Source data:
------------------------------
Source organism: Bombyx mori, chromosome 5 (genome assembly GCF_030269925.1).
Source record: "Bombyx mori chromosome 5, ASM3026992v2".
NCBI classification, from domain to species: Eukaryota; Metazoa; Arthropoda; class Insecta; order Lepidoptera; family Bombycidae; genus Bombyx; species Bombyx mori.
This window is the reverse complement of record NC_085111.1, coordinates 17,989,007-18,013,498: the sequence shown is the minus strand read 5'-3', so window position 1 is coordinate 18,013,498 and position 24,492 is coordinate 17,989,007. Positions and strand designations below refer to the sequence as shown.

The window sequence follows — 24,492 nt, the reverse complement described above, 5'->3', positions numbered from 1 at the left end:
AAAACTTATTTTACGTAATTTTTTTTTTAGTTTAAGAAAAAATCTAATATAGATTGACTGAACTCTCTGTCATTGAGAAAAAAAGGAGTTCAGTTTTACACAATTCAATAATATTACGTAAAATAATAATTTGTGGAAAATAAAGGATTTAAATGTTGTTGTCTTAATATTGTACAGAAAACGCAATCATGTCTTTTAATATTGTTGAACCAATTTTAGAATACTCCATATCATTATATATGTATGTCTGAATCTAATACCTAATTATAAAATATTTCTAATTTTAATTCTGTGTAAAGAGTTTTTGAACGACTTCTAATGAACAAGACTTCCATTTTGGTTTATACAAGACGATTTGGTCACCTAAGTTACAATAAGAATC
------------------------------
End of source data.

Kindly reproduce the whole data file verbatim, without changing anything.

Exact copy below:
Source organism: Bombyx mori, chromosome 5 (genome assembly GCF_030269925.1).
Source record: "Bombyx mori chromosome 5, ASM3026992v2".
NCBI classification, from domain to species: Eukaryota; Metazoa; Arthropoda; class Insecta; order Lepidoptera; family Bombycidae; genus Bombyx; species Bombyx mori.
This window is the reverse complement of record NC_085111.1, coordinates 17,989,007-18,013,498: the sequence shown is the minus strand read 5'-3', so window position 1 is coordinate 18,013,498 and position 24,492 is coordinate 17,989,007. Positions and strand designations below refer to the sequence as shown.

The window sequence follows — 24,492 nt, the reverse complement described above, 5'->3', positions numbered from 1 at the left end:
AAAACTTATTTTACGTAATTTTTTTTTTAGTTTAAGAAAAAATCTAATATAGATTGACTGAACTCTCTGTCATTGAGAAAAAAAGGAGTTCAGTTTTACACAATTCAATAATATTACGTAAAATAATAATTTGTGGAAAATAAAGGATTTAAATGTTGTTGTCTTAATATTGTACAGAAAACGCAATCATGTCTTTTAATATTGTTGAACCAATTTTAGAATACTCCATATCATTATATATGTATGTCTGAATCTAATACCTAATTATAAAATATTTCTAATTTTAATTCTGTGTAAAGAGTTTTTGAACGACTTCTAATGAACAAGACTTCCATTTTGGTTTATACAAGACGATTTGGTCACCTAAGTTACAATAAGAATC